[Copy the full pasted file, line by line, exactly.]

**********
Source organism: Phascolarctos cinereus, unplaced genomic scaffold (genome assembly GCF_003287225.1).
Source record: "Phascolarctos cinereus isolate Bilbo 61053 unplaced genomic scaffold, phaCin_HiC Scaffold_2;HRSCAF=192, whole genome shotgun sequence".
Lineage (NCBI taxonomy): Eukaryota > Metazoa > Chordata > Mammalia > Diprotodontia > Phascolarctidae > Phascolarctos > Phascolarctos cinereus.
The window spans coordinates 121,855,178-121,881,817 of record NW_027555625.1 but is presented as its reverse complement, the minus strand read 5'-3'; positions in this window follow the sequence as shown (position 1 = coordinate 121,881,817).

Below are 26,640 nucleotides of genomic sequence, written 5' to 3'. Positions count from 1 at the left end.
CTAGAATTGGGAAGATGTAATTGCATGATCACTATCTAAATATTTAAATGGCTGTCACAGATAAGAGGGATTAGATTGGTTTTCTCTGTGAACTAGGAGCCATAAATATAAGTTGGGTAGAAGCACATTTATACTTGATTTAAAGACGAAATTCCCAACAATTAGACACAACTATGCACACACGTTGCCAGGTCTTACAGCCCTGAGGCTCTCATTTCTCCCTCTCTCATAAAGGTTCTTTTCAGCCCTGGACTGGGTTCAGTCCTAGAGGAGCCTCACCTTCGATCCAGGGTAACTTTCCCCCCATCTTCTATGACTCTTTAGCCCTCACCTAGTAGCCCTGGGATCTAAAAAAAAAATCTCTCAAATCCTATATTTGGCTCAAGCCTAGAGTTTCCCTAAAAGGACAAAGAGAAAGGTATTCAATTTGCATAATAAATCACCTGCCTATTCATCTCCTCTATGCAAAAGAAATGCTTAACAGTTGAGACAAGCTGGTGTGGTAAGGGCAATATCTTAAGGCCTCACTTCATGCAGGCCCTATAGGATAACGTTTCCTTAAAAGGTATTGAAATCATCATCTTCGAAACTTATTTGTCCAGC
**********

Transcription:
Source organism: Phascolarctos cinereus, unplaced genomic scaffold (genome assembly GCF_003287225.1).
Source record: "Phascolarctos cinereus isolate Bilbo 61053 unplaced genomic scaffold, phaCin_HiC Scaffold_2;HRSCAF=192, whole genome shotgun sequence".
Lineage (NCBI taxonomy): Eukaryota > Metazoa > Chordata > Mammalia > Diprotodontia > Phascolarctidae > Phascolarctos > Phascolarctos cinereus.
The window spans coordinates 121,855,178-121,881,817 of record NW_027555625.1 but is presented as its reverse complement, the minus strand read 5'-3'; positions in this window follow the sequence as shown (position 1 = coordinate 121,881,817).

Below are 26,640 nucleotides of genomic sequence, written 5' to 3'. Positions count from 1 at the left end.
CTAGAATTGGGAAGATGTAATTGCATGATCACTATCTAAATATTTAAATGGCTGTCACAGATAAGAGGGATTAGATTGGTTTTCTCTGTGAACTAGGAGCCATAAATATAAGTTGGGTAGAAGCACATTTATACTTGATTTAAAGACGAAATTCCCAACAATTAGACACAACTATGCACACACGTTGCCAGGTCTTACAGCCCTGAGGCTCTCATTTCTCCCTCTCTCATAAAGGTTCTTTTCAGCCCTGGACTGGGTTCAGTCCTAGAGGAGCCTCACCTTCGATCCAGGGTAACTTTCCCCCCATCTTCTATGACTCTTTAGCCCTCACCTAGTAGCCCTGGGATCTAAAAAAAAAATCTCTCAAATCCTATATTTGGCTCAAGCCTAGAGTTTCCCTAAAAGGACAAAGAGAAAGGTATTCAATTTGCATAATAAATCACCTGCCTATTCATCTCCTCTATGCAAAAGAAATGCTTAACAGTTGAGACAAGCTGGTGTGGTAAGGGCAATATCTTAAGGCCTCACTTCATGCAGGCCCTATAGGATAACGTTTCCTTAAAAGGTATTGAAATCATCATCTTCGAAACTTATTTGTCCAGC